• Write up case studies of successful Open Source implementations
    • Send the programmers some money

    The original list can be found here [granneman.com].

    • by Hatta (162192)

      How about commissioning new open source software? A government agency must have need for some specialty software that's only available commercially. Hire someone to write a replacement and open source it. It'll be cheaper in the long run, and the community gets the source code.

  • by nomadic (141991) <nomadicworld@NOSpam.gmail.com> on Tuesday December 22, 2009 @05:43PM (#30530318) Homepage
    I support open source software by making fun of various open source packages on slashdot. That encourages the developers to create better software.
  • Some of your non-programming products that you do for an agency may be of values to others. Even well supported programs like OpenOffice could use more examples, templates, artwork, tutorials, help files, etc.
  • Sponsor it (Score:5, Interesting)

    by Opportunist (166417) on Tuesday December 22, 2009 @05:50PM (#30530414)

    You may not be allowed to directly simply give money to OSS. Many OSS projects offer prefered "development direction" for donors, though. If you want a feature in a certain tool, get into contact with the maker and see whether the project offers this option.

    You're not simply giving money away. You are buying a feature. A feature that will be publically available and not exclusive to you, that's a given, but then again, I thought government spending was supposed to be done to make the public benefit from it.

  • by Nerdposeur (910128) on Tuesday December 22, 2009 @05:52PM (#30530452) Journal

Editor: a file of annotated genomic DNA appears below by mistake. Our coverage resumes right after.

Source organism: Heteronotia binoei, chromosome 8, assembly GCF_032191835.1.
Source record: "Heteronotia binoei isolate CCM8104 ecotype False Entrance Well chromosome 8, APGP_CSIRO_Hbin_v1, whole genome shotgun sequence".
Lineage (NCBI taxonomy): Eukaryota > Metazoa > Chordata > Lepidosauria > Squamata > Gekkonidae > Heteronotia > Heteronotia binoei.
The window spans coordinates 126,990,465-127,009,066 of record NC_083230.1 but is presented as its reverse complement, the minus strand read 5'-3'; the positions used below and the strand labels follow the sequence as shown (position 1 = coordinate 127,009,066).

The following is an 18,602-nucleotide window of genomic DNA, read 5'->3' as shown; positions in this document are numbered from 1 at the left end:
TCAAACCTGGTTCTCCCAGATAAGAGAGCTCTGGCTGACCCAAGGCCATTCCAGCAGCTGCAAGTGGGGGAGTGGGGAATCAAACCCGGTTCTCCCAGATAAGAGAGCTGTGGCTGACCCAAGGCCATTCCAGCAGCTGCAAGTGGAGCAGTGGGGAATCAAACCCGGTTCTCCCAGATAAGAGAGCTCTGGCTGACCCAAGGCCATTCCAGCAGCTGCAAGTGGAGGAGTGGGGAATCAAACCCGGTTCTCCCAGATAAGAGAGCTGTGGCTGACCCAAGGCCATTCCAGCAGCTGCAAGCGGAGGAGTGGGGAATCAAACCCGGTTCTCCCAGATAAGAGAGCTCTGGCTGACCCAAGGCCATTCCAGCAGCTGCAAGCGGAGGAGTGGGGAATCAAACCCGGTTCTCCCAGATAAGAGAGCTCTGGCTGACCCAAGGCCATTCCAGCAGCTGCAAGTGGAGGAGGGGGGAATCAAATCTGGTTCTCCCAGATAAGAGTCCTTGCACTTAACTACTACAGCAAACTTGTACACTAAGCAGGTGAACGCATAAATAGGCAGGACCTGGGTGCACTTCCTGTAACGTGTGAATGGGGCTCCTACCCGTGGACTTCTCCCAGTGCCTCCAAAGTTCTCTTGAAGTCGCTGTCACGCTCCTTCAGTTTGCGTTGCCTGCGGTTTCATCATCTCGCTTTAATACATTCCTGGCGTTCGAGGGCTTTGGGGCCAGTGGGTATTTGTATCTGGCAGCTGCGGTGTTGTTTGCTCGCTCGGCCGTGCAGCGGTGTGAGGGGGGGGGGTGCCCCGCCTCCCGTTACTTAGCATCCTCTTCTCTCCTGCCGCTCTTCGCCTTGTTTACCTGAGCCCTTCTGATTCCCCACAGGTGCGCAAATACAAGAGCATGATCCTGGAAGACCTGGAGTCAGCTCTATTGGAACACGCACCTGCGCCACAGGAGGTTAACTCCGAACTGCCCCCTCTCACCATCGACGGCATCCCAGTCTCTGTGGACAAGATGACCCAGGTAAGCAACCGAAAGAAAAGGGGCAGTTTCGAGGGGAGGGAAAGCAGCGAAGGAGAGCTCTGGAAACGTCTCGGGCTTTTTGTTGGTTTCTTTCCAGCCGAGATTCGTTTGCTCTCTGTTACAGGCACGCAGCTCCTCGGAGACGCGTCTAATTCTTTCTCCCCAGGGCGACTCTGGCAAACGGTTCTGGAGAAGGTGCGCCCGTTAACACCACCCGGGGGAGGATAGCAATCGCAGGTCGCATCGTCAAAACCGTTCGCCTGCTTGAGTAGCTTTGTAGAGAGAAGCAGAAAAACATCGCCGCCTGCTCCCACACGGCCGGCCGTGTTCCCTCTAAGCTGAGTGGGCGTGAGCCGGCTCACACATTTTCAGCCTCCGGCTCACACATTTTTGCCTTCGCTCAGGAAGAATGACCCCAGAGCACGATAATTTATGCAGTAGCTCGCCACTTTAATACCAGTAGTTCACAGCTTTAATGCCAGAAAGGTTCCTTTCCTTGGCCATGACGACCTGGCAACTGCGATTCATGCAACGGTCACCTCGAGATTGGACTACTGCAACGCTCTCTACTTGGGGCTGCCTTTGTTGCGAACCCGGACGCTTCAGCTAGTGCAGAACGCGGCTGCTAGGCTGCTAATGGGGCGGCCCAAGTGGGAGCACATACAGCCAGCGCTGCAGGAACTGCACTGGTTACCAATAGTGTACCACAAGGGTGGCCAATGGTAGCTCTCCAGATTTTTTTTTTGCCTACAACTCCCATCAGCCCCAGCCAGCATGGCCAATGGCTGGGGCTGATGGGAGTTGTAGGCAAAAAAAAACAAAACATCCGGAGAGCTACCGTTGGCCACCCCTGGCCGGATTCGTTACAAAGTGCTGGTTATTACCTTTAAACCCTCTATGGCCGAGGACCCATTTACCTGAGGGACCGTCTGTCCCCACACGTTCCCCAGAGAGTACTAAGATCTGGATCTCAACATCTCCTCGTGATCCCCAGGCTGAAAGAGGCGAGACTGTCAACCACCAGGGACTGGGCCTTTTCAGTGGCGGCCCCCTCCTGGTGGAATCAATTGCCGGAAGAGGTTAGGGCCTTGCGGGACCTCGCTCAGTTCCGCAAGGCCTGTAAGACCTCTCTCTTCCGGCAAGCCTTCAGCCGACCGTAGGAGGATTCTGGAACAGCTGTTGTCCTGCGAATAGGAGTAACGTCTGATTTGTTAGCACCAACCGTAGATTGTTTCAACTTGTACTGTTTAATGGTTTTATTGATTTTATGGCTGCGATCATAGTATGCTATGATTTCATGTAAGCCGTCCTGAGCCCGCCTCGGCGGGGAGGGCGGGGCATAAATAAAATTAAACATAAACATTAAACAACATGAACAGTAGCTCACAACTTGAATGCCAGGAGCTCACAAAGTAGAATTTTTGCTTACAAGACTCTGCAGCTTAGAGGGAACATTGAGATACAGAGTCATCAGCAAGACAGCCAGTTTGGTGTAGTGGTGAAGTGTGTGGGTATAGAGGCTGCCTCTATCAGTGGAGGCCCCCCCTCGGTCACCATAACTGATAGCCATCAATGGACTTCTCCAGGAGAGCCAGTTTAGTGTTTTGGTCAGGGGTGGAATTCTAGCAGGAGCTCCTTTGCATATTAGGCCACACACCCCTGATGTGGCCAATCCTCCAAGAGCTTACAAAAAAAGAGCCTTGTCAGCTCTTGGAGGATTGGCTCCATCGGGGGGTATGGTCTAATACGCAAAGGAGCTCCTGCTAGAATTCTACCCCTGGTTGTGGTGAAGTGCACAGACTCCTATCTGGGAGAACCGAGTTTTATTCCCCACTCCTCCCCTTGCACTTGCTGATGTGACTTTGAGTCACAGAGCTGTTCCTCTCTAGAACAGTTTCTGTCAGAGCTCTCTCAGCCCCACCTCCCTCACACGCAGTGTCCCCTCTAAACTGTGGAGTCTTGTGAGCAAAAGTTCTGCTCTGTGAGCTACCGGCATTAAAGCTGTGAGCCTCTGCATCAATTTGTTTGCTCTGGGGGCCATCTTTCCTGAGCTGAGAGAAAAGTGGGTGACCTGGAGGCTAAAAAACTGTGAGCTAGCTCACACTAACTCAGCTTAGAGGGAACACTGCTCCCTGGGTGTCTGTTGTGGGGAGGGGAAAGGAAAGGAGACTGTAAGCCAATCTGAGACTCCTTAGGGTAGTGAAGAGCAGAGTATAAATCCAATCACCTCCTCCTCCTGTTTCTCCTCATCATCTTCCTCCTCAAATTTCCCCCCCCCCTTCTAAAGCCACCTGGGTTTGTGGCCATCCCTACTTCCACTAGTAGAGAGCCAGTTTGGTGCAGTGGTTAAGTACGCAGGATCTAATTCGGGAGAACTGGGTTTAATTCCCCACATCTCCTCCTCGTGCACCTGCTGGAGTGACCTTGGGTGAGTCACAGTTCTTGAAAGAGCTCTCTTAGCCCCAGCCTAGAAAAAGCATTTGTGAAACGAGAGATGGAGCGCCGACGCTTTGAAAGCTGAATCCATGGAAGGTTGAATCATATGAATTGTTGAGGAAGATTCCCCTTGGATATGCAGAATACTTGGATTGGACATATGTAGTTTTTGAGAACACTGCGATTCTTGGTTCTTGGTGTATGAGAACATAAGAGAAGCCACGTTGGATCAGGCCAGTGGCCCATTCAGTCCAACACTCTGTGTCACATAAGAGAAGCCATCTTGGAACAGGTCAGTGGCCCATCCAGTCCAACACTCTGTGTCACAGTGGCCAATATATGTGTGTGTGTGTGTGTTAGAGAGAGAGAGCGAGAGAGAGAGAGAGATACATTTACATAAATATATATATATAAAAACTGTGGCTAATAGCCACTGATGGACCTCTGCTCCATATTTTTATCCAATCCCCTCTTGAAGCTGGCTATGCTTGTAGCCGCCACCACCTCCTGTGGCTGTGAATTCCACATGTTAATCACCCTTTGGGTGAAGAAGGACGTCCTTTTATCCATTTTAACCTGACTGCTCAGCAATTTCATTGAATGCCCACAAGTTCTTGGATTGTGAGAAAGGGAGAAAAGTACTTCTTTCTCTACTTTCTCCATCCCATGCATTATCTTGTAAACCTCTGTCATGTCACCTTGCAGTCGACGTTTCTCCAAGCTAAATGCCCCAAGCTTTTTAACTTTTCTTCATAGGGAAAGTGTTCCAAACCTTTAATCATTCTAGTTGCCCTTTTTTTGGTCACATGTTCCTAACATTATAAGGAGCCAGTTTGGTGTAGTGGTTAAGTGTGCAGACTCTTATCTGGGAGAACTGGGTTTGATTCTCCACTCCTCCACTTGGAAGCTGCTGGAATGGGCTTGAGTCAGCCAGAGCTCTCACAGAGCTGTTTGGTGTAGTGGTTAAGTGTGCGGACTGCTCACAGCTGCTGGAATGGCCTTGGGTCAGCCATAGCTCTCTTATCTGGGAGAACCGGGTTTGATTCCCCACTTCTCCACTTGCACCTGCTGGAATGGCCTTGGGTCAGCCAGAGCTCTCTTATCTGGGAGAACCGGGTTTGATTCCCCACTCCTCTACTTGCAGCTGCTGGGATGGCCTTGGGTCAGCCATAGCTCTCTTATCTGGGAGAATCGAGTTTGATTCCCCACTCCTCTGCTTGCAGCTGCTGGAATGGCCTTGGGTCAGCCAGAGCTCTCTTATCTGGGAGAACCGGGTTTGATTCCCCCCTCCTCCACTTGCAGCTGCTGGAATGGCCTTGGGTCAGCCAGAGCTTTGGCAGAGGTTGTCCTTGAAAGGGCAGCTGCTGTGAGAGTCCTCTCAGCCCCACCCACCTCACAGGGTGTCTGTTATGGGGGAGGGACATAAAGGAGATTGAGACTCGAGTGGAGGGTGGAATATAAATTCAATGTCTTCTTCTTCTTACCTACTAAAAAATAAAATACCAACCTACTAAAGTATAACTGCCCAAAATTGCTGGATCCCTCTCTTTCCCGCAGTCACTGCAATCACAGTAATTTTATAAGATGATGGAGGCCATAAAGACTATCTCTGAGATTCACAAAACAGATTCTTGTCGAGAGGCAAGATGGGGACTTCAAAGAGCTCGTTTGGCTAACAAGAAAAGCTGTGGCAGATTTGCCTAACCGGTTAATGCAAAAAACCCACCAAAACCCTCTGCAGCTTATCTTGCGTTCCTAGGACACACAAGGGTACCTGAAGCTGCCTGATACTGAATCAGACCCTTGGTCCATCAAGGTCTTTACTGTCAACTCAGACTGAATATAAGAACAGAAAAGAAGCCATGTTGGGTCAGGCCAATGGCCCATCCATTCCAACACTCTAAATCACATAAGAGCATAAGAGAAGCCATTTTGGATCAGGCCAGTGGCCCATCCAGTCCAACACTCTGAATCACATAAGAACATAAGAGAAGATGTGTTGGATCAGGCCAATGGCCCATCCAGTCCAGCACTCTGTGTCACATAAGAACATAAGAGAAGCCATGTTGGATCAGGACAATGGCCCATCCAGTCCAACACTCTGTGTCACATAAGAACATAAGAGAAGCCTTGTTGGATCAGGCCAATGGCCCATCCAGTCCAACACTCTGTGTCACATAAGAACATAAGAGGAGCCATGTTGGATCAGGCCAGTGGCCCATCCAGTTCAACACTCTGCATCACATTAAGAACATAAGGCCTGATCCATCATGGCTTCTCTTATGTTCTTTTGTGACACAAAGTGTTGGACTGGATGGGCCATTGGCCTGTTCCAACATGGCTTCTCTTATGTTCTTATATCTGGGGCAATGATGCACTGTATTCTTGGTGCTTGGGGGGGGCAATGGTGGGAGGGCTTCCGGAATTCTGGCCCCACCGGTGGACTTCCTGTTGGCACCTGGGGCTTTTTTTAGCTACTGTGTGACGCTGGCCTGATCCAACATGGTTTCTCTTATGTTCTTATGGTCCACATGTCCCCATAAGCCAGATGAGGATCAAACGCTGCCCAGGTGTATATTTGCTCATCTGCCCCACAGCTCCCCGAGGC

Go to a government agency conference and do a presentation. Talk about how open source has saved you money, eliminated licensing headaches, etc etc. Show some charts.
  • Attend a conference for your organisation - maybe a local govt conference or such like and evangelise for FOSS; people will believe your experiences much more than that of vendors and often local govt managers like to see proof from other similar organisations of FOSS success.

    Also, donate to the FOSS projects you use - get your manager to do so.

  • The best thing you can do is internal advocacy. Keep reminding people how this "open source stuff" has helped deliver projects on time and under-budget (if it has). Keep reminding managers how well they've done to save taxpayers' money. By helping to change attitudes of management and raising the visibility of OSS to other stakeholders, you're making it easier for the next project for which OSS could be considered.

    Always remember though that the business case trumps all. Just make sure that your business ca

  • by jafo (11982) on Tuesday December 22, 2009 @06:08PM (#30530618) Homepage
    This is a common mistake people make -- I can't program therefore I can't contribute to open source.